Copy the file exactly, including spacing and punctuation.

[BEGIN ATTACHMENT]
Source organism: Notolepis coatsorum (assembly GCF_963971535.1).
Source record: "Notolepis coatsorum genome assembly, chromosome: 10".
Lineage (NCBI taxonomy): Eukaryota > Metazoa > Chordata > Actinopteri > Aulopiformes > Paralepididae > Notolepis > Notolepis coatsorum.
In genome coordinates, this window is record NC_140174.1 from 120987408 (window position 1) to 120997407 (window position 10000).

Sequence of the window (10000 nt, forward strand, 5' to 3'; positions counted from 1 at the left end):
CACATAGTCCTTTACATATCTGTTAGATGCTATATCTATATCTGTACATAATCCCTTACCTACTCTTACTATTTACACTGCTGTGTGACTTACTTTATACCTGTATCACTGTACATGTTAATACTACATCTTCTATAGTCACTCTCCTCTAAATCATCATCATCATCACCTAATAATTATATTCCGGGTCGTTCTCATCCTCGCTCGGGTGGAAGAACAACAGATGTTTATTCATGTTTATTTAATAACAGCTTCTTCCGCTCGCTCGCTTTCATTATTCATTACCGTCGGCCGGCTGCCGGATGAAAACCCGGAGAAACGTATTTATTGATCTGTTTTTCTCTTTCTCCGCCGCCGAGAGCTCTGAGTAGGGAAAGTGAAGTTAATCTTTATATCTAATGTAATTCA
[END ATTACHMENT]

Source organism: Notolepis coatsorum (assembly GCF_963971535.1).
Source record: "Notolepis coatsorum genome assembly, chromosome: 10".
Lineage (NCBI taxonomy): Eukaryota > Metazoa > Chordata > Actinopteri > Aulopiformes > Paralepididae > Notolepis > Notolepis coatsorum.
In genome coordinates, this window is record NC_140174.1 from 120987408 (window position 1) to 120997407 (window position 10000).

Sequence of the window (10000 nt, forward strand, 5' to 3'; positions counted from 1 at the left end):
CACATAGTCCTTTACATATCTGTTAGATGCTATATCTATATCTGTACATAATCCCTTACCTACTCTTACTATTTACACTGCTGTGTGACTTACTTTATACCTGTATCACTGTACATGTTAATACTACATCTTCTATAGTCACTCTCCTCTAAATCATCATCATCATCACCTAATAATTATATTCCGGGTCGTTCTCATCCTCGCTCGGGTGGAAGAACAACAGATGTTTATTCATGTTTATTTAATAACAGCTTCTTCCGCTCGCTCGCTTTCATTATTCATTACCGTCGGCCGGCTGCCGGATGAAAACCCGGAGAAACGTATTTATTGATCTGTTTTTCTCTTTCTCCGCCGCCGAGAGCTCTGAGTAGGGAAAGTGAAGTTAATCTTTATATCTAATGTAATTCA